Fig. 1. Densely built urban areas on soft soils are prone to earthquake damage. Geologic maps provide vital information on the extent of these soils. Credit: N.J. Department of Environmental Protection

Defining the Problem The density and value of its buildings place New Jersey tenth among all states for potential economic loss from earthquakes (Fig. 1) [as of 2005]1. Soft soils amplify the motion of earthquake waves, producing greater ground shaking and increasing the stresses on structures....

Fig. 1. Homeowners and emergency managers are still coping with debris flows and the aftermath of the 2002 Missionary Ridge wildfire near Durango, CO. Credit: P. Winkworth

Defining the Problem Wildfires, such as the Missionary Ridge fire that burned for more than a month in 2002 near Durango, Colorado (Fig. 1), and their aftermath can cause subsequent property and environmental damage. Many areas denuded by the fire are now susceptible to rapid erosion during...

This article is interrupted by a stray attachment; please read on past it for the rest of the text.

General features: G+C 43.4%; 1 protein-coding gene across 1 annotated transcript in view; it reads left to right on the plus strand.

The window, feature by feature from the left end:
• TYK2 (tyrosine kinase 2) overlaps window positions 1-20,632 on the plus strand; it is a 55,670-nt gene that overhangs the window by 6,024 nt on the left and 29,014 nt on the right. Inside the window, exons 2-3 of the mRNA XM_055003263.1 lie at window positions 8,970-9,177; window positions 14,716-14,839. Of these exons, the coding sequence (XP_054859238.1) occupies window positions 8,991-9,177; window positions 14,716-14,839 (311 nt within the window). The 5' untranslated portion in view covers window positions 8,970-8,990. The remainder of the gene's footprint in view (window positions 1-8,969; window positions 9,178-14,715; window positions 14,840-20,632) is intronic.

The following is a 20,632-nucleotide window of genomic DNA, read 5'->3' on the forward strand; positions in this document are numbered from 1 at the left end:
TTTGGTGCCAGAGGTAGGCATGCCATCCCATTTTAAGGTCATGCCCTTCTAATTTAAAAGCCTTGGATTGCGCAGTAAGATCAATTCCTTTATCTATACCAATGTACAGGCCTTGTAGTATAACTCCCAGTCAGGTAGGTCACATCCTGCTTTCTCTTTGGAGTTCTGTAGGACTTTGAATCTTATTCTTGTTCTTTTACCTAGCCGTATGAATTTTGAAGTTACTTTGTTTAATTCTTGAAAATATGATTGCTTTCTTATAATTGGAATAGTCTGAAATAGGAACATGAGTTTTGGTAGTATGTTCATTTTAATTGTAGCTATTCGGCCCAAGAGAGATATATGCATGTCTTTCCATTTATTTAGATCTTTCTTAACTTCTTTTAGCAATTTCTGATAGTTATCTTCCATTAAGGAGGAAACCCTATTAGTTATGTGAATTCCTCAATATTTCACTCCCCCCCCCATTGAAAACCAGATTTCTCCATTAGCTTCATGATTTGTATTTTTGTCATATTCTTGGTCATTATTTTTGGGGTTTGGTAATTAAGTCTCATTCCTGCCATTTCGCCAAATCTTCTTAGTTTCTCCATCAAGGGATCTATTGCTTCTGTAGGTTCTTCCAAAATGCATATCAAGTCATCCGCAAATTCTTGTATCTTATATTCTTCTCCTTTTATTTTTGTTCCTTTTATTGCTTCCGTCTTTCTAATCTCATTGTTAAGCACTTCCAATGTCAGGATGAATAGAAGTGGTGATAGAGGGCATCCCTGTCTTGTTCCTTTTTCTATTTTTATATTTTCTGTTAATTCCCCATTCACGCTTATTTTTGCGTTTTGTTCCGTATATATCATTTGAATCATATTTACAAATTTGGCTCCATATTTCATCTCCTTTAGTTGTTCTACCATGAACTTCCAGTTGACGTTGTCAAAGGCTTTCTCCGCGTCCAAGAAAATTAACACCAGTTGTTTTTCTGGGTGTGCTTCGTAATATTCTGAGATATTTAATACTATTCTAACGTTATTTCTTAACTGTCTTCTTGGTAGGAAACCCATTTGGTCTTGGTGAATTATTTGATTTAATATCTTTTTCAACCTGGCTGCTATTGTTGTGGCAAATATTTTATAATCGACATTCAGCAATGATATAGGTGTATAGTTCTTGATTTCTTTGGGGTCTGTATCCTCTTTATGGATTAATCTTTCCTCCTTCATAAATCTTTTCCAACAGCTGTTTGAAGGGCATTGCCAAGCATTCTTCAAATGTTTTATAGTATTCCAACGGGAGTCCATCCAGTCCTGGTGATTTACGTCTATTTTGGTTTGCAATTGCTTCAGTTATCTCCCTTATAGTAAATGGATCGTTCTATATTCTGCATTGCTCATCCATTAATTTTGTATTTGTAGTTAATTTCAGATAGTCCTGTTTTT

Fig. 1. Although Glacier Peak normally can not be seen from any urban areas, this active volcano periodically erupts in an explosive catastrophic manner that could affect the lower part of the populated Skagit River Valley. Credit: D. Mullineaux, USGS

Defining the Problem Active volcanoes, such as Glacier Peak (Fig. 1), pose a variety of potential hazards. Like Mount Rainier (Fig. 2) and Mount St. Helens, the history of Glacier Peak includes explosive eruptions and lahars. Eruptions, earthquakes, or precipitation can trigger landslides that...

Fig. 3. U.S. Highway 85 crossing the Little Missouri River. Seventy-five percent of the rocks in this photograph, all of those in the foreground and the rocks along the north valley wall in the background have slid and are out of place. Credit: E. Murphy

Defining the Problem U.S Highway 85 and ND Highway 22, along with numerous county roads, buildings, pipelines, and power lines, have been constructed over existing landslides in the Little Missouri Badlands of western North Dakota. Since 1980, the repair and rerouting of damaged sections of...